Modelling the Mind with Computational Biology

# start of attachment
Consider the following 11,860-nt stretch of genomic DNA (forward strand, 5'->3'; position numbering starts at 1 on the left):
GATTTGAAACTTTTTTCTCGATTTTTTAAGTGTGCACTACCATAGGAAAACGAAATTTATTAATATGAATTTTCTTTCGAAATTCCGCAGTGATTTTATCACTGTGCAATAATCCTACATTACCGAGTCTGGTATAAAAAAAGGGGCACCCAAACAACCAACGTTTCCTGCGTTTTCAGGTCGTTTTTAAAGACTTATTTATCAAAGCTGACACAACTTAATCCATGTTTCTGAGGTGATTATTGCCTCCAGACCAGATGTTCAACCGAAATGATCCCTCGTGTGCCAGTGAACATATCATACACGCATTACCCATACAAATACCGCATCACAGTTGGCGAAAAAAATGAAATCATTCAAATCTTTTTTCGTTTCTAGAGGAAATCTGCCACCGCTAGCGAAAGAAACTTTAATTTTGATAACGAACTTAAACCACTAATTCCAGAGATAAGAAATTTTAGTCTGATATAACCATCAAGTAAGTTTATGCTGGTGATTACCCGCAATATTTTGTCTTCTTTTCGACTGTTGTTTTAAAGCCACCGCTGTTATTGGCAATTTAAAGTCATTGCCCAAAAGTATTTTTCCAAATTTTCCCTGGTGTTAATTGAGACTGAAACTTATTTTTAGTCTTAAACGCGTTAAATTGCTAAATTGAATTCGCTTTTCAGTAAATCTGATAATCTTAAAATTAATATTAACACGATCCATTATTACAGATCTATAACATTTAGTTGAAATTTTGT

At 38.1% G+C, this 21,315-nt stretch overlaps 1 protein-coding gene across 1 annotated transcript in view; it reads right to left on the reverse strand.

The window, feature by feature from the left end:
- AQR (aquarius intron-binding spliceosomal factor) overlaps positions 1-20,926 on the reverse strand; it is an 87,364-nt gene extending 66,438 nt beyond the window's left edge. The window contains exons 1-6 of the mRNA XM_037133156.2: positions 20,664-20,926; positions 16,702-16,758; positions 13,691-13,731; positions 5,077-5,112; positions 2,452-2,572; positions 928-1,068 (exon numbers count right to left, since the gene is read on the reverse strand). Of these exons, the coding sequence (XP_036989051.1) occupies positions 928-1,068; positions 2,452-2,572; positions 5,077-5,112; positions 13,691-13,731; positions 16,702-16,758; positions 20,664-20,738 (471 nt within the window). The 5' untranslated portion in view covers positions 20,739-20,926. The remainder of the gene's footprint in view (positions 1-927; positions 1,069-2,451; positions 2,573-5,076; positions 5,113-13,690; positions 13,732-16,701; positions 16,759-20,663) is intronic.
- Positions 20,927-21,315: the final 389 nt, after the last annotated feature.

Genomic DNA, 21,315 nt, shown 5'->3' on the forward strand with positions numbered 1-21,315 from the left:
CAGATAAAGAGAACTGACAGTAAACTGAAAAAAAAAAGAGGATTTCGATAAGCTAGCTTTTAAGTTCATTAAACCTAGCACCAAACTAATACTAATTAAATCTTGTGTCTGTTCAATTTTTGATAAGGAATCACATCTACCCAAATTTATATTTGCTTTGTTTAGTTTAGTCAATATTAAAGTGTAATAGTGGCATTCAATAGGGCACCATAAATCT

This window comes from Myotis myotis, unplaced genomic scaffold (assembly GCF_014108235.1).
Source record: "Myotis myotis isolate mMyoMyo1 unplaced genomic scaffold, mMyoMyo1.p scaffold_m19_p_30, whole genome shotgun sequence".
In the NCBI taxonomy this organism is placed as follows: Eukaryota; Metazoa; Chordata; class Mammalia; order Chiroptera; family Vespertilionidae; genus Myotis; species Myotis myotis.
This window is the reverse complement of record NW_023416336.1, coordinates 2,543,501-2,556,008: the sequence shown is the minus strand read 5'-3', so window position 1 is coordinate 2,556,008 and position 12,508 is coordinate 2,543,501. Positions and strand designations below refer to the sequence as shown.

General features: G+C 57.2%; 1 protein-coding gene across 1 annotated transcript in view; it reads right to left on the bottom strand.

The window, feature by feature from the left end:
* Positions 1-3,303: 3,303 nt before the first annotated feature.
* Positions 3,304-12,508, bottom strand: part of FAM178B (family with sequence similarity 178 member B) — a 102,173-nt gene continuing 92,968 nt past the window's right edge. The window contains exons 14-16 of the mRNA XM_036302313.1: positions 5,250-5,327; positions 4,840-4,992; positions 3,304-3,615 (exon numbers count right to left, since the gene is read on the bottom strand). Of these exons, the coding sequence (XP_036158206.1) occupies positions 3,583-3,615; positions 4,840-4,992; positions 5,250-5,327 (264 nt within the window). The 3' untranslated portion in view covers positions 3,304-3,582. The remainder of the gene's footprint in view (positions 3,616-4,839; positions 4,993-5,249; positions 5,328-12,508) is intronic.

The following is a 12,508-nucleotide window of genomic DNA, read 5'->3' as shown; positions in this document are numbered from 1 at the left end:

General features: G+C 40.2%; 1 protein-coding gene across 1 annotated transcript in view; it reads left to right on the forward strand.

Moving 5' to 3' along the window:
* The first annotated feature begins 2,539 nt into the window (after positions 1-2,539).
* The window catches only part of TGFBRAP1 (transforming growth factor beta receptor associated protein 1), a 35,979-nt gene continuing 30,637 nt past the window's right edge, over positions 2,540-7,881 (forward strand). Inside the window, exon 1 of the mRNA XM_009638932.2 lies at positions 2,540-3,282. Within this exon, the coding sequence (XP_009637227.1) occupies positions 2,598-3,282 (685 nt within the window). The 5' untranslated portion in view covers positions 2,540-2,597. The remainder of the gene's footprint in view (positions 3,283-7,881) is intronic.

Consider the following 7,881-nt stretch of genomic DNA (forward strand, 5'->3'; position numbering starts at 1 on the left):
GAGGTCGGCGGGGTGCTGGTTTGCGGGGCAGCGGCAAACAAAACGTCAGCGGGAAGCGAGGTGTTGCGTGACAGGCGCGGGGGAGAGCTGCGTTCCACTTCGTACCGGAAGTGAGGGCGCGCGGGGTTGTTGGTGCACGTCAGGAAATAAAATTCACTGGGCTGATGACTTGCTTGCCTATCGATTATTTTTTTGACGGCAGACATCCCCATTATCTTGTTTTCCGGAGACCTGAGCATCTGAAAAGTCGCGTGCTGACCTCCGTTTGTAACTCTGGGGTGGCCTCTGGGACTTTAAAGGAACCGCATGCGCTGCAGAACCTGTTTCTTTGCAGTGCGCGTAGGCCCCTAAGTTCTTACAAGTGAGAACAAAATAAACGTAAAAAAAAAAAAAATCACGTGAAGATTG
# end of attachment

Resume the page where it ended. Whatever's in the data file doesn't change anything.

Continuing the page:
Since Dolly the sheep was first cloned, humans have had a love-hate relationship with machines. Ok, maybe even before we asked a machine to make a living thing. In a variety of industries, machine learning systems, AI, and robotics are taking on the routine, mundane tasks once reserved for humans. But they’re doing this not to take away from humans, but to give them an opportunity to operate at a higher, creative level.  So, when you’re modelling the mind using Machine Learning and Computational Data in Neuroscience for mind blowing breakthroughs, we sit up and pay attention.  When it comes neuroscience, the benefits far outweigh the pitfalls. Just ask the researchers in China, who’ve developed a way to spot whether or not a child has autism from imaging the back of their eye. Other neurological orders such as dementia and Alzheimer’s falls under the computational neuroscience spectrum as well. From the 1970s to today, computational biology, using analytical, mathematical modelling, and simulation techniques to study behavioral and biological systems has evolved into a variety of subgenres. And it's within these subgenres we get a sneak peek into the mind of man that creates computers that can understand the mind of man. Can you wrap your head around it? Engineering the Mind – Mathematical Relationships The Life Sciences, Biostatistics, and Computational Biology all play a role in physical and mental health care. In seeking to understand the makings of the human mind, to study its syntactic rules, and to help explain how we think, human and machine have come together again. This time in the form of Computational Psychiatry. It’s here we realize our computational theories have often mirrored what we hoped to accomplish in building computers that could think with reason and logic. By understanding how we think, how the brain performs, and how it solves problems, can also help us to identify what we see as abnormalities of the mind – autism, schizophrenia, Alzheimer’s, dementia, and Parkinson’s disease just to name a few. At its heart, the fundamental message is that the brain’s way solving of inferred problems can be useful in determining hypotheses around neurological disorders.  Even within these subgenres there are varying degrees of theoretical concepts and with the data Computational Biologists and Computational Psychiatrists are able to conduct to navigate the complex inner workings of the brain. But much like the gathering, collecting, and analyzing of the data for the pandemic, the same can be done for in the mental health arena. Not the least of these theorems newly determined comes from a new theoretical model in the journal Medical Hypotheses. In it, T.A. Meridian McDonald, PhD, a research instructor in Neurology at Vanderbilt University Medical Center describes the positive traits of autism.  These positive traits she puts forth include but are not limited to increased attention, increased memory, increase differences in sensory and perception.  Building Computational Relationships Building relationships between neurobiology, environment, and mental signals in computational terms provides a cognitive model to understand the current state of one’s environment. It’s this building of relationships upon which human minds and the inner workings of the machine come together for the common good. There are positives in the negative. Mindset shifts aren’t just for learning how to work online or be more mindful, but are how best to present, and put your best foot forward. If you’re interested in Life Science Analytics, Computational Biology, Decision Science, Machine Learning, or Robotics just to name a few, Harnham may have a role for you. Check out our current vacancies or contact one of our expert consultants to learn more.    For our West Coast Team, contact us at (415) 614 - 4999 or send an email to sanfraninfo@harnham.com.  For our Mid-West and East Coast teams contact us at (212) 796-6070 or send an email to newyorkinfo@harnham.com.